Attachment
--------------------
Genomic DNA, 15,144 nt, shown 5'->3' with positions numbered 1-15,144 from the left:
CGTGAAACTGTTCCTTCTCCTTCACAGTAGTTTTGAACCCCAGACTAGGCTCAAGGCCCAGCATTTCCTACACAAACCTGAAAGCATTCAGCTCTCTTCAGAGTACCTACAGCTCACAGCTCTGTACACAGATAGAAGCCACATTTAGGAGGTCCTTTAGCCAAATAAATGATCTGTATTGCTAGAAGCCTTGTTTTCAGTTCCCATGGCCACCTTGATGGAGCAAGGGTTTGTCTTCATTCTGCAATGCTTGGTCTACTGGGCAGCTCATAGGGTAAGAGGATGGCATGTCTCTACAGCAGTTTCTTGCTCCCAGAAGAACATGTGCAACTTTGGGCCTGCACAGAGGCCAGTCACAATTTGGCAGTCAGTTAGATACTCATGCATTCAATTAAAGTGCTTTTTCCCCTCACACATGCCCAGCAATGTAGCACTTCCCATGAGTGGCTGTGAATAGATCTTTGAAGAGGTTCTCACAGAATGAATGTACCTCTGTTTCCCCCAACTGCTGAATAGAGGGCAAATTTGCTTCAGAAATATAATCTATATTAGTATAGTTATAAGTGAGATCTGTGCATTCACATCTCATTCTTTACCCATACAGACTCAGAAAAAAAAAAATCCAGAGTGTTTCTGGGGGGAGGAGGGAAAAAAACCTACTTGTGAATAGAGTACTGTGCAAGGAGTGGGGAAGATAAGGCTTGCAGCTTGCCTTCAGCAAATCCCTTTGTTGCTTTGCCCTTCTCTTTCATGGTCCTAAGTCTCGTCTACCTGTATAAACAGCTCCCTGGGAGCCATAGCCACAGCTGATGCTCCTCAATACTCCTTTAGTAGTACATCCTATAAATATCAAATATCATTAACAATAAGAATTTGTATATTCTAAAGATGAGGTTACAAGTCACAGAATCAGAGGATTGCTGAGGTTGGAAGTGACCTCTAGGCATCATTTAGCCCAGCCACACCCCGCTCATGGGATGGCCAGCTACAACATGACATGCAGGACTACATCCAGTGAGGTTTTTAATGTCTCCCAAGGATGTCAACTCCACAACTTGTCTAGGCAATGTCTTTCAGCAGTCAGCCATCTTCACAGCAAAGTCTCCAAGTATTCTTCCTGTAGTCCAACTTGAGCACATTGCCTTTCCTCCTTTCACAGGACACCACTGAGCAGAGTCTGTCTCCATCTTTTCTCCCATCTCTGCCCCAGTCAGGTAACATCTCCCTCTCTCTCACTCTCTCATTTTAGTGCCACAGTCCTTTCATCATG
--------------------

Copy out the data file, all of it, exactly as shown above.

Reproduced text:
Genomic DNA, 15,144 nt, shown 5'->3' with positions numbered 1-15,144 from the left:
CGTGAAACTGTTCCTTCTCCTTCACAGTAGTTTTGAACCCCAGACTAGGCTCAAGGCCCAGCATTTCCTACACAAACCTGAAAGCATTCAGCTCTCTTCAGAGTACCTACAGCTCACAGCTCTGTACACAGATAGAAGCCACATTTAGGAGGTCCTTTAGCCAAATAAATGATCTGTATTGCTAGAAGCCTTGTTTTCAGTTCCCATGGCCACCTTGATGGAGCAAGGGTTTGTCTTCATTCTGCAATGCTTGGTCTACTGGGCAGCTCATAGGGTAAGAGGATGGCATGTCTCTACAGCAGTTTCTTGCTCCCAGAAGAACATGTGCAACTTTGGGCCTGCACAGAGGCCAGTCACAATTTGGCAGTCAGTTAGATACTCATGCATTCAATTAAAGTGCTTTTTCCCCTCACACATGCCCAGCAATGTAGCACTTCCCATGAGTGGCTGTGAATAGATCTTTGAAGAGGTTCTCACAGAATGAATGTACCTCTGTTTCCCCCAACTGCTGAATAGAGGGCAAATTTGCTTCAGAAATATAATCTATATTAGTATAGTTATAAGTGAGATCTGTGCATTCACATCTCATTCTTTACCCATACAGACTCAGAAAAAAAAAAATCCAGAGTGTTTCTGGGGGGAGGAGGGAAAAAAACCTACTTGTGAATAGAGTACTGTGCAAGGAGTGGGGAAGATAAGGCTTGCAGCTTGCCTTCAGCAAATCCCTTTGTTGCTTTGCCCTTCTCTTTCATGGTCCTAAGTCTCGTCTACCTGTATAAACAGCTCCCTGGGAGCCATAGCCACAGCTGATGCTCCTCAATACTCCTTTAGTAGTACATCCTATAAATATCAAATATCATTAACAATAAGAATTTGTATATTCTAAAGATGAGGTTACAAGTCACAGAATCAGAGGATTGCTGAGGTTGGAAGTGACCTCTAGGCATCATTTAGCCCAGCCACACCCCGCTCATGGGATGGCCAGCTACAACATGACATGCAGGACTACATCCAGTGAGGTTTTTAATGTCTCCCAAGGATGTCAACTCCACAACTTGTCTAGGCAATGTCTTTCAGCAGTCAGCCATCTTCACAGCAAAGTCTCCAAGTATTCTTCCTGTAGTCCAACTTGAGCACATTGCCTTTCCTCCTTTCACAGGACACCACTGAGCAGAGTCTGTCTCCATCTTTTCTCCCATCTCTGCCCCAGTCAGGTAACATCTCCCTCTCTCTCACTCTCTCATTTTAGTGCCACAGTCCTTTCATCATG